As program approaches completion, results suggest that digital air-ground coordination technology has the potential to provide an unprecedented synchronized understanding of the active battlefield
DARPA recently demonstrated its Persistent Close Air Support (PCAS) prototype system on an A-10 Thunderbolt II attack aircraft, marking the system’s debut on a U.S. Air Force platform. The tests, which involved 50 successful sorties near Nellis Air Force Base in Nevada, showed that a warfighter serving as a joint terminal attack controller (JTAC) on the ground could, in seamless coordination with a pilot, successfully command an airstrike with as few as three clicks on a tablet.
The PCAS program envisions more precise, prompt and easy air-ground coordination for close air support (CAS)—delivery of airborne munitions to support ground forces—and other missions under stressful operational conditions and in complex environments. It aims to do so through the development of a system that enables the sharing of real-time situational awareness and weapons-systems data, using technologies compatible with almost any aircraft. Among the system’s envisioned benefits is a capacity to use smaller munitions to hit smaller, multiple or moving targets while minimizing the incidence of friendly fire and collateral damage.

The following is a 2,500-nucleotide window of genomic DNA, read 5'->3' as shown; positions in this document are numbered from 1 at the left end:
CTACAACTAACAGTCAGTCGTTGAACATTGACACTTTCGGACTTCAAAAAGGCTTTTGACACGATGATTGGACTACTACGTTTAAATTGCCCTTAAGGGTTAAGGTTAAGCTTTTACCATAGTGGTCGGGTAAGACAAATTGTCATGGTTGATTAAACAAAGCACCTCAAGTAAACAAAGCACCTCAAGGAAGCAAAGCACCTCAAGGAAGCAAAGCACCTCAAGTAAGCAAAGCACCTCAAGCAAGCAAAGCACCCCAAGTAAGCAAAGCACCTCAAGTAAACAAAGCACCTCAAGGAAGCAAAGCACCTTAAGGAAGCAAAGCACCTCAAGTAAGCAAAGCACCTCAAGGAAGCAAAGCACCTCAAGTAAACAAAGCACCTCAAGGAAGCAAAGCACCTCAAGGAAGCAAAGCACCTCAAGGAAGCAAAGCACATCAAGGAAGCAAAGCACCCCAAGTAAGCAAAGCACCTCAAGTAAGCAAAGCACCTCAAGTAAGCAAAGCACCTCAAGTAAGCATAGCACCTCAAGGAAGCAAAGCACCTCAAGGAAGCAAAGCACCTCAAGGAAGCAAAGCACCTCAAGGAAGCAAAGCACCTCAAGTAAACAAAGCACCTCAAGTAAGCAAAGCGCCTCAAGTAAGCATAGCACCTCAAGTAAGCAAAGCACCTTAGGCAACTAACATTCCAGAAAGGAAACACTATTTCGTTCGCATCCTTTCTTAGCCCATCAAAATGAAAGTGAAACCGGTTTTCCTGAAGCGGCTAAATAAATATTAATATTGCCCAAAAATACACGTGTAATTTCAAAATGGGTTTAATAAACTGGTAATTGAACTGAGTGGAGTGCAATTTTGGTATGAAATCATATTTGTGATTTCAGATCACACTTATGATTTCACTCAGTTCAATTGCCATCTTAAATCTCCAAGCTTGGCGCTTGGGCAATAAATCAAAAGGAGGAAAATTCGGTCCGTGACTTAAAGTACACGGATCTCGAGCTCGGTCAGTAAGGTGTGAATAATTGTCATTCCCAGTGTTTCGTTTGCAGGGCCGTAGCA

During the recent A-10 tests, ten of the sorties featured live-fire weapons engagements using a mixture of laser- and GPS-guided munitions—all of which were completed successfully within the six-minute goal the program has set. Coordination was enabled by PCAS-Ground software running on customized tablet computers working in conjunction with PCAS-Air, an onboard, automated targeting system. PCAS tactical datalinks facilitated data sharing between the pilot and JTAC to determine the timed release of precision-guided munitions.
“Close air support and similar operations rely on teamwork, and we have shown that a flexible architecture and extensible technology toolsets are key to making groundbreaking improvements in air-ground coordination,” said Dan Patt, DARPA program manager. “These and other test results suggest PCAS-like approaches have the potential to provide an unprecedented synchronized understanding of the active battlefield.” Patt last week described the previously unreleased results of the flight demonstration at DARPA’s Wait, What? A Future Technology Forum in St. Louis.
The A-10 tests used a version of PCAS-Ground software called the Android Tactical Assault Kit (ATAK). Developed by PCAS program partner Air Force Research Laboratory in Rome, N.Y. (AFRL-RI) in conjunction with the U.S. Special Operations Command (SOCOM), ATAK is a situational awareness and targeting tool that has transitioned to thousands of individuals across the joint Services.
The A-10 demonstration flights, conducted from April through June this year, came on the heels of similar successful tests conducted earlier this year with the U.S. Marine Corps. Those tests included a successful flight demonstration using a MV-22 Osprey, a tilt-rotor vertical takeoff and landing (VTOL) aircraft. As part of DARPA’s conclusion of the program, DARPA is also working with the Army on other PCAS transition activity relevant to ground forces and manned and unmanned aircraft.